But even if MCHLG comes up with good ideas, it will struggle to orchestrate other Whitehall ministries into agreeing to them. The Treasury sees itself as far grander than merely dealing with communities, housing and those strategically wing-clipped but still pesky local authorities. This pecking order is long-established but intensified under Gordon Brown, and persisted during austerity. Rishi Sunak is an able Chancellor and may triumph over inherited Treasury instincts, but powerful voices will resist.

If the Spending Review and Budget end up addressing levelling-up merely through the Treasury showering northern towns with building projects that it has chosen, the pre-Covid-19 energy generated by the historic general election result and the decision to proceed with HS2 will dissipate. Although small changes on the ground and the mooted shifting of ministries to provincial cities and parliament to York can usefully ratchet up expectations, we still await a genuinely transformative, but necessarily experimental, economic strategy. A nightmare could still arise, were the MCHLG to place more responsibilities on local government while the Treasury failed to match them with devolved finance.


Why the centre cannot hold

Why would further centralisation in Whitehall make levelling-up more difficult? For managing radical uncertainty, a core principle is to try different things in parallel and learn rapidly by adjusting to some inevitable failures. Unfortunately, Whitehall’s architecture is ill-equipped to this style of policymaking: ministers are expected confidently to announce the same strategy everywhere, and thereby become politically reliant on the skill that the civil service has perfected over the decades—covering up failure. Learn-as-you-go depends on overcoming the fear of failure, and combining the top-down codified knowledge of experts with the accrued bottom-up knowledge of experience. It is inherently easier to push codified knowledge down the decision hierarchy than drag the lessons of experience upwards. And so, the vital step is to empower the people who are actually implementing the experiments locally, so that they can adjust as appropriate without fear of reprimand.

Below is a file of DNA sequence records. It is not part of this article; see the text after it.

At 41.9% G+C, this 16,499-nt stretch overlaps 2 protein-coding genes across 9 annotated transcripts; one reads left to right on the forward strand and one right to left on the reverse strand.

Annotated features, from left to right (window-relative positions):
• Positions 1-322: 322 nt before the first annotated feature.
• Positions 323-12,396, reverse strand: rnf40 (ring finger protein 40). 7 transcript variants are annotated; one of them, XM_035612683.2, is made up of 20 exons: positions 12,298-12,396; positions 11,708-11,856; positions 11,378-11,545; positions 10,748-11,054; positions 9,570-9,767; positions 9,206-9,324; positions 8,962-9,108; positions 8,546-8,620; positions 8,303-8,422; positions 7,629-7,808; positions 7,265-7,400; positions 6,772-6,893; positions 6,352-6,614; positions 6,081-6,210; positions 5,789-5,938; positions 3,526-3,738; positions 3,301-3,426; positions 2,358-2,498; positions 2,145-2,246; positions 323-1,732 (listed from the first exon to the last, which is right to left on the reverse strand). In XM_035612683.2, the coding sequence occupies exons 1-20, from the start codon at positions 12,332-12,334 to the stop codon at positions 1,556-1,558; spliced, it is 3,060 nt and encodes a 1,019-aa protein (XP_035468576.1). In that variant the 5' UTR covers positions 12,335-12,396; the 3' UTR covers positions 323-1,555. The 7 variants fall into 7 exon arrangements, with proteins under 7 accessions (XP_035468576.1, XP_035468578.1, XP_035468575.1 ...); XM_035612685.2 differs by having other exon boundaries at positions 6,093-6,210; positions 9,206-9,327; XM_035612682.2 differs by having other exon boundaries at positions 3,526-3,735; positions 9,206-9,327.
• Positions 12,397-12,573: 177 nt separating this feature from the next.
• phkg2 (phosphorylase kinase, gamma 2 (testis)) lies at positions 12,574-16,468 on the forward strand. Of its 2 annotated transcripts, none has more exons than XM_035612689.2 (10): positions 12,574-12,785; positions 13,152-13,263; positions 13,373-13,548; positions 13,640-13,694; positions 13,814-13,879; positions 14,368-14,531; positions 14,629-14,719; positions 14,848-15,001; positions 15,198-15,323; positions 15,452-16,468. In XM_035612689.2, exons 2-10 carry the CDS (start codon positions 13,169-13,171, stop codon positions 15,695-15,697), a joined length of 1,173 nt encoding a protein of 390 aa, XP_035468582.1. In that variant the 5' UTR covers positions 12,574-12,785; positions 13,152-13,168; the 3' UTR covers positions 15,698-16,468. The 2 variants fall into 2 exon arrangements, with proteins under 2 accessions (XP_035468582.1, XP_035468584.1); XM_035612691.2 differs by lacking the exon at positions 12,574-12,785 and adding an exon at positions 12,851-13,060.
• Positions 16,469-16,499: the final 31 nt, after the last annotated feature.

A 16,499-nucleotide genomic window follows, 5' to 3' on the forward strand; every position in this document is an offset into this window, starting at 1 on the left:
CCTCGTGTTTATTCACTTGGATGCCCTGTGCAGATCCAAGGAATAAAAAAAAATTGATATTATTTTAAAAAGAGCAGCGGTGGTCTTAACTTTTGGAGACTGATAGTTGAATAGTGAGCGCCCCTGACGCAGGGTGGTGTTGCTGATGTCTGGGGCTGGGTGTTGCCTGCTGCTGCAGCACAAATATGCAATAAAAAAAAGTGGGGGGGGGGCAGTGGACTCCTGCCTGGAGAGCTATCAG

“Given its continued economic divergence, Wales may be the next Red Wall to crumble”

Yet Britain starts out with the most centralised and top-down government in the western world, rivalled only by Albania and Moldova. Whitehall wouldn’t even let local government have data on outbreaks of Covid-19 until embarrassed into permitting locally-devised responses. Even France, which used to be notoriously centralised, has for some years been shifting the power of decision to the regions, and Macron, once the arch centraliser, has latterly repented: “I have the deeply-held conviction that the organisation of the state and of our actions must change profoundly. Not everything can be decided so often in Paris.” Centralisation in Downing Street can fix coordination problems when it comes to well-understood national objectives, but could also impair the very processes that will be essential if levelling-up is ever to work.